Research by a group of family-focused charities has highlighted that 40 percent of grandparents lose contact with their grandchildren as a result of divorce. It is very unfortunate that many grandparents who are very close to their grandchildren and play a large role in their lives lose contact with them as a result of circumstances that are not their fault.
This blog post looks at the ways in which you can ensure contact with your grandchildren is kept intact even after a breakdown in family relationships with the child’s parents.
Is there a legal right to contact with grandchildren?
Grandparents have no automatic right to contact with their grandchildren. However, the family courts know that usually consistent and regular contact with a grandparent can be greatly beneficial to a child’s life. It is rare for the courts not to allow a grandparent access to their grandchild unless there is evidence of abuse or violence.
How can I ensure contact?
Whilst court should be the final option in the event that contact is being denied to you, it is very important to act quickly and not to let too much time pass without seeing your grandchildren. If too much time elapses, the parents may argue that it would be disruptive and upsetting for the child for you to be granted contact and be reintroduced to their lives.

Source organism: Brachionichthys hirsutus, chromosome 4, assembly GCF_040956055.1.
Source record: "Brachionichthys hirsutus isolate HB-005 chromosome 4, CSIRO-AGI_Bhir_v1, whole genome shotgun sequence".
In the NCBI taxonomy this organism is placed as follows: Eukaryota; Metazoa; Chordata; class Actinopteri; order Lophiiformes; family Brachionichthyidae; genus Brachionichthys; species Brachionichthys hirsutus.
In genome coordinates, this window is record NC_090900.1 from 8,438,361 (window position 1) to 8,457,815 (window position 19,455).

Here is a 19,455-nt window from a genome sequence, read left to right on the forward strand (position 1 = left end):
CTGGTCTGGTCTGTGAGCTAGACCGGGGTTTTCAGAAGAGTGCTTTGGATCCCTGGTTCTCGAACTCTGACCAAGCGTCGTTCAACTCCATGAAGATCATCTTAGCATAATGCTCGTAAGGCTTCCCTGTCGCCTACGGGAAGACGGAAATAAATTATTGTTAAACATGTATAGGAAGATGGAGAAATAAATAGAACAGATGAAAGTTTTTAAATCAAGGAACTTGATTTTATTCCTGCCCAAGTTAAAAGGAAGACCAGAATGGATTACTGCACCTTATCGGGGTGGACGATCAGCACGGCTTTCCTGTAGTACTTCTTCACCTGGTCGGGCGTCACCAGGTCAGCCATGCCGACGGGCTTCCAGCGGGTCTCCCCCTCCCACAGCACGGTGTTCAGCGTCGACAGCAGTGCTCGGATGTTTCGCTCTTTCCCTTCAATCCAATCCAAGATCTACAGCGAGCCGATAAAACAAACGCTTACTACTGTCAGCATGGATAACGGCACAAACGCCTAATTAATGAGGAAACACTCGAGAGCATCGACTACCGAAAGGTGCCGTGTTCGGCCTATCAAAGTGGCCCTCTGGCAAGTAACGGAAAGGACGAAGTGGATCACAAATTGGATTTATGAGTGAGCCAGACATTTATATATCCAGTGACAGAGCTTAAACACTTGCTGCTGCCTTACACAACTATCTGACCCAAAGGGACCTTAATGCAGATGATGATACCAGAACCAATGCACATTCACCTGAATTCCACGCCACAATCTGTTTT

You should discuss the cost of a court action with a solicitor, you should also let the person denying you contact know that you intend to take court action – the threat of court action may be enough to convince them to come to some kind of agreement.
If possible, try to ensure good relations with the parents of your grandchild and ensure they understand your reasons for wanting contact. Also, if able and willing, you could be a valuable child-care resource to the parents, saving them a great deal of money. This could also help negotiate contact.
What is a contact order?
If you continue to be denied contact with your grandchild, you me be eligible for a Contact Order. A contact order outlines the agreed arrangements for contact which may be direct forms of communication such as visiting rights; and in-direct forms such as letters, videos, text, email and phone calls.
Grandparents must apply for leave to apply for a Contact Order. During the application the courts will consider: the applicant’s connection with the child; aspects relating to the nature of the application; whether the granting of the application could be harmful to the child in any way.
If the application is granted, you can apply for a Contact Order through the court. If objections are raised, a full hearing will take place such that every party can express their opinions and put forward evidence. The court will put the wellbeing of the child at the forefront of their decision-making.
If you are a grandparent looking to ensure contact with your grandchild, contact us today for advice and assistance.